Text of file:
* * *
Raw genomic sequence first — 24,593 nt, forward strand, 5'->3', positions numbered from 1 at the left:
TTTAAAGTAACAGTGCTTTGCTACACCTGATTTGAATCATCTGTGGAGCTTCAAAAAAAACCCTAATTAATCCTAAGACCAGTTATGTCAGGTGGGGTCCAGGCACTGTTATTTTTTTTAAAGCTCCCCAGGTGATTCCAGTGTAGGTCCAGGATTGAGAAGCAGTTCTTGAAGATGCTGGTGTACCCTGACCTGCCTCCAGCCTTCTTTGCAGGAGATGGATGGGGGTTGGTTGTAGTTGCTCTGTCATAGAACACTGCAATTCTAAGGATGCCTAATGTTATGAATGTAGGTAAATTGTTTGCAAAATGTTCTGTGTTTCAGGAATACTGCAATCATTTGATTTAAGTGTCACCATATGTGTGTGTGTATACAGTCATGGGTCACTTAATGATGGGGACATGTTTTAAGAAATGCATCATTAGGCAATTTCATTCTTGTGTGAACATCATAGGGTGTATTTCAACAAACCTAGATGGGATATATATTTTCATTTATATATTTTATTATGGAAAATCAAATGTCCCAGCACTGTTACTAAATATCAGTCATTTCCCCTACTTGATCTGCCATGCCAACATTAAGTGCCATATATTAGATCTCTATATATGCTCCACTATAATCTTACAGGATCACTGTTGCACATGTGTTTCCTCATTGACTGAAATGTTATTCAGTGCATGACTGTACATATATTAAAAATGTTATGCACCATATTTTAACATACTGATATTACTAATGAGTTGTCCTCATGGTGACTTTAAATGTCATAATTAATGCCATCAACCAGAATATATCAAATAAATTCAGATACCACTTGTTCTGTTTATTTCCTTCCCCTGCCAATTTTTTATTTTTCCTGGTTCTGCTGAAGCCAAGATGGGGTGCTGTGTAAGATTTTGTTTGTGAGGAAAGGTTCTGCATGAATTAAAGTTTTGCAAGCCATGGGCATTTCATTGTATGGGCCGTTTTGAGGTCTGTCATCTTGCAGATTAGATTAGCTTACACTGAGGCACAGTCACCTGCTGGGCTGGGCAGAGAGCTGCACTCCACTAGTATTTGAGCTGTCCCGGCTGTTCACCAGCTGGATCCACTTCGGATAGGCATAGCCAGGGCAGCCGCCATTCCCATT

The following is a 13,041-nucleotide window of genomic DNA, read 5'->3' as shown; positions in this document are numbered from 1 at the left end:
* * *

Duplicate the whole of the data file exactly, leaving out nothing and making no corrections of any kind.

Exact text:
Raw genomic sequence first — 24,593 nt, forward strand, 5'->3', positions numbered from 1 at the left:
TTTAAAGTAACAGTGCTTTGCTACACCTGATTTGAATCATCTGTGGAGCTTCAAAAAAAACCCTAATTAATCCTAAGACCAGTTATGTCAGGTGGGGTCCAGGCACTGTTATTTTTTTTAAAGCTCCCCAGGTGATTCCAGTGTAGGTCCAGGATTGAGAAGCAGTTCTTGAAGATGCTGGTGTACCCTGACCTGCCTCCAGCCTTCTTTGCAGGAGATGGATGGGGGTTGGTTGTAGTTGCTCTGTCATAGAACACTGCAATTCTAAGGATGCCTAATGTTATGAATGTAGGTAAATTGTTTGCAAAATGTTCTGTGTTTCAGGAATACTGCAATCATTTGATTTAAGTGTCACCATATGTGTGTGTGTATACAGTCATGGGTCACTTAATGATGGGGACATGTTTTAAGAAATGCATCATTAGGCAATTTCATTCTTGTGTGAACATCATAGGGTGTATTTCAACAAACCTAGATGGGATATATATTTTCATTTATATATTTTATTATGGAAAATCAAATGTCCCAGCACTGTTACTAAATATCAGTCATTTCCCCTACTTGATCTGCCATGCCAACATTAAGTGCCATATATTAGATCTCTATATATGCTCCACTATAATCTTACAGGATCACTGTTGCACATGTGTTTCCTCATTGACTGAAATGTTATTCAGTGCATGACTGTACATATATTAAAAATGTTATGCACCATATTTTAACATACTGATATTACTAATGAGTTGTCCTCATGGTGACTTTAAATGTCATAATTAATGCCATCAACCAGAATATATCAAATAAATTCAGATACCACTTGTTCTGTTTATTTCCTTCCCCTGCCAATTTTTTATTTTTCCTGGTTCTGCTGAAGCCAAGATGGGGTGCTGTGTAAGATTTTGTTTGTGAGGAAAGGTTCTGCATGAATTAAAGTTTTGCAAGCCATGGGCATTTCATTGTATGGGCCGTTTTGAGGTCTGTCATCTTGCAGATTAGATTAGCTTACACTGAGGCACAGTCACCTGCTGGGCTGGGCAGAGAGCTGCACTCCACTAGTATTTGAGCTGTCCCGGCTGTTCACCAGCTGGATCCACTTCGGATAGGCATAGCCAGGGCAGCCGCCATTCCCATT

The following is a 13,041-nucleotide window of genomic DNA, read 5'->3' as shown; positions in this document are numbered from 1 at the left end: